than determining the actual legal sufficiency of the new claim, in many cases it will suffice to determine if there is a substantial argument to be made on that question and, if so, to allow the amended pleading to be filed with the understanding that a motion to dismiss for failure to state a claim may follow. Here, Mr. Williamson has made the colorable argument that his proposed amended complaint contains specific factual allegations sufficient to withstand a motion to dismiss. Under these circumstances, the Court believes that it is a better exercise of discretion to permit the amendment. 5 Consequently,
the motion for leave to amend will be granted. be denied as moot. complaint. However, the
In light of this,
as discussed above, the motion for judgment on the pleadings will defendants may pursue a motion to dismiss or other dispositive motion directed to the amended Finally, because the motion for judgment on the pleadings has been denied as moot, the motion to stay discovery pending the adjudication of that motion is likewise denied as moot. IV. Based on the foregoing, the plaintiff's motion for leave to file an amended complaint (#25 in Case No. 2:09-cv-172 and #36 in Case No. 2:08-cv-431) is granted. The Clerk shall detach and The file the amended complaint attached to the motion.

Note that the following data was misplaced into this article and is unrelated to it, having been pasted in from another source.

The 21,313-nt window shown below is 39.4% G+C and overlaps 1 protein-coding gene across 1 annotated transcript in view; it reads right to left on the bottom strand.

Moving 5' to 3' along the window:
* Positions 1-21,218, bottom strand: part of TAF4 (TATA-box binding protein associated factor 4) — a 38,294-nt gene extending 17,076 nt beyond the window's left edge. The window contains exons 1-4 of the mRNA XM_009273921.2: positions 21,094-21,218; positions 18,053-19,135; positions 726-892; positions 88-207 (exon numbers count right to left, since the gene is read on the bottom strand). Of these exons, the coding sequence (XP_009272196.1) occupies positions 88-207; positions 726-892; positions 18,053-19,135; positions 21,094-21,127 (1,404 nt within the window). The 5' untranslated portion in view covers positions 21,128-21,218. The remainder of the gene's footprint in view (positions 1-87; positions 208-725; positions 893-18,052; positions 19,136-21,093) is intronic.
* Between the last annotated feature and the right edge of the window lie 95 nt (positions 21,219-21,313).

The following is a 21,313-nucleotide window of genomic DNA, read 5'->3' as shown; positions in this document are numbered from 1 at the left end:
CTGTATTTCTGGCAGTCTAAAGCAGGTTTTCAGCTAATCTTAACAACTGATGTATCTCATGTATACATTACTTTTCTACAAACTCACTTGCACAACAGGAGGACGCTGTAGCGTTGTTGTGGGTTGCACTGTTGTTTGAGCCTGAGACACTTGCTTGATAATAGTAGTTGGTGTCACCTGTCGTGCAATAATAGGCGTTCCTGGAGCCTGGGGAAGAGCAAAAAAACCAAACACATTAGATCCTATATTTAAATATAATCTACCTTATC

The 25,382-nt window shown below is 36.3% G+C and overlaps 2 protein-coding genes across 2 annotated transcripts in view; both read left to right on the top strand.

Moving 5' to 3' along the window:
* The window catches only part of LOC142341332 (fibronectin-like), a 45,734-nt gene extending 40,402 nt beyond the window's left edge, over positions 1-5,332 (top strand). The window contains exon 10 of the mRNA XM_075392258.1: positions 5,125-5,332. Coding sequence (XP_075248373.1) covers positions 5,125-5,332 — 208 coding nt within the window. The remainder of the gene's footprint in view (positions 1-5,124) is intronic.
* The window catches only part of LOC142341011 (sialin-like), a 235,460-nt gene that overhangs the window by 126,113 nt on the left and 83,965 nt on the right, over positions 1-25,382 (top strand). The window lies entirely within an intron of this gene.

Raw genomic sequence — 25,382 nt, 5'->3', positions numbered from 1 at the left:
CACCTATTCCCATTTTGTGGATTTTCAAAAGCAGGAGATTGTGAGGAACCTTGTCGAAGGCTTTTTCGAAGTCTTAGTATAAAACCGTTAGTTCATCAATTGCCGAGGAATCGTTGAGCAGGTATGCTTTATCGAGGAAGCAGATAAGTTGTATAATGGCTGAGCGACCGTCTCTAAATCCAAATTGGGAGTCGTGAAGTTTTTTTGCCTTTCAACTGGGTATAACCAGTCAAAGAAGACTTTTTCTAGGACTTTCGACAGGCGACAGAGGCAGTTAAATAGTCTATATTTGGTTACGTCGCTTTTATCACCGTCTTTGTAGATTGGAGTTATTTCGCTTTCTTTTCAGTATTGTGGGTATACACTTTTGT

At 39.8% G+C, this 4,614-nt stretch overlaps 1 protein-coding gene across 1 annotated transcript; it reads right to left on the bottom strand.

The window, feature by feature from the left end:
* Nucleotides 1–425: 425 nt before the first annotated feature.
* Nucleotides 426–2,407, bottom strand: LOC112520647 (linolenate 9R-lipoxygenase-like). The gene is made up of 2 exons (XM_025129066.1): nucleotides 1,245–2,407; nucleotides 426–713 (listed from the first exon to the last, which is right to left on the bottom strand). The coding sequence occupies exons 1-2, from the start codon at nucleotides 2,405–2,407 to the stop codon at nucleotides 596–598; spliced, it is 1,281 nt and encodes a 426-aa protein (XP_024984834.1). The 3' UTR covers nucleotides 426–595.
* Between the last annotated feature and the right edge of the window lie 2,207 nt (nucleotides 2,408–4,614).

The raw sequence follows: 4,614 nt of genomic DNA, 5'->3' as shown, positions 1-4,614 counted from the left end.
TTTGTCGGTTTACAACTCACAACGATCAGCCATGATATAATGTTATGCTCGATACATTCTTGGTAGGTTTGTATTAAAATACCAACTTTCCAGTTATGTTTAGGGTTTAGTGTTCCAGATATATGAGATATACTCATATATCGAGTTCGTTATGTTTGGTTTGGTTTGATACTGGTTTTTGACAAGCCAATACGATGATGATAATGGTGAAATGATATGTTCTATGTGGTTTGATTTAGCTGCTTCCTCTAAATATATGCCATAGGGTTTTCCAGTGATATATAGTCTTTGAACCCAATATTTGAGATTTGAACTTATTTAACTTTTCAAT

defendants' motion for judgment on the pleadings (#13 in Case No. 2:09-cv-172) and motion to stay discovery pending adjudication of their motion for judgment on the pleadings (#21 in Case No. 2:09cv-172) are denied as moot.
/s/ George C. Smith George C. Smith United States District Judge